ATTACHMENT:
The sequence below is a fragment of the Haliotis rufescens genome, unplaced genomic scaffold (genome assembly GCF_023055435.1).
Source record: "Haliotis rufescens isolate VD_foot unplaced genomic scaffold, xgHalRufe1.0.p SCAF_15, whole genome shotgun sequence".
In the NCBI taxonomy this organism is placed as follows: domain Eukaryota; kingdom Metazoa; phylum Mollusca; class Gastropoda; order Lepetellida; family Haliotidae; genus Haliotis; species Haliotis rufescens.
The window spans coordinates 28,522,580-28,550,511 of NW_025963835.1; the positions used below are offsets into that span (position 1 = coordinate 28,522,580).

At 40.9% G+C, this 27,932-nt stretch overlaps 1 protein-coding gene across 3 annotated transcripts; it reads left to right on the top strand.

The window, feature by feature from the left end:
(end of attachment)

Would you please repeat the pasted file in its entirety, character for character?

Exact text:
The sequence below is a fragment of the Haliotis rufescens genome, unplaced genomic scaffold (genome assembly GCF_023055435.1).
Source record: "Haliotis rufescens isolate VD_foot unplaced genomic scaffold, xgHalRufe1.0.p SCAF_15, whole genome shotgun sequence".
In the NCBI taxonomy this organism is placed as follows: domain Eukaryota; kingdom Metazoa; phylum Mollusca; class Gastropoda; order Lepetellida; family Haliotidae; genus Haliotis; species Haliotis rufescens.
The window spans coordinates 28,522,580-28,550,511 of NW_025963835.1; the positions used below are offsets into that span (position 1 = coordinate 28,522,580).

At 40.9% G+C, this 27,932-nt stretch overlaps 1 protein-coding gene across 3 annotated transcripts; it reads left to right on the top strand.

The window, feature by feature from the left end: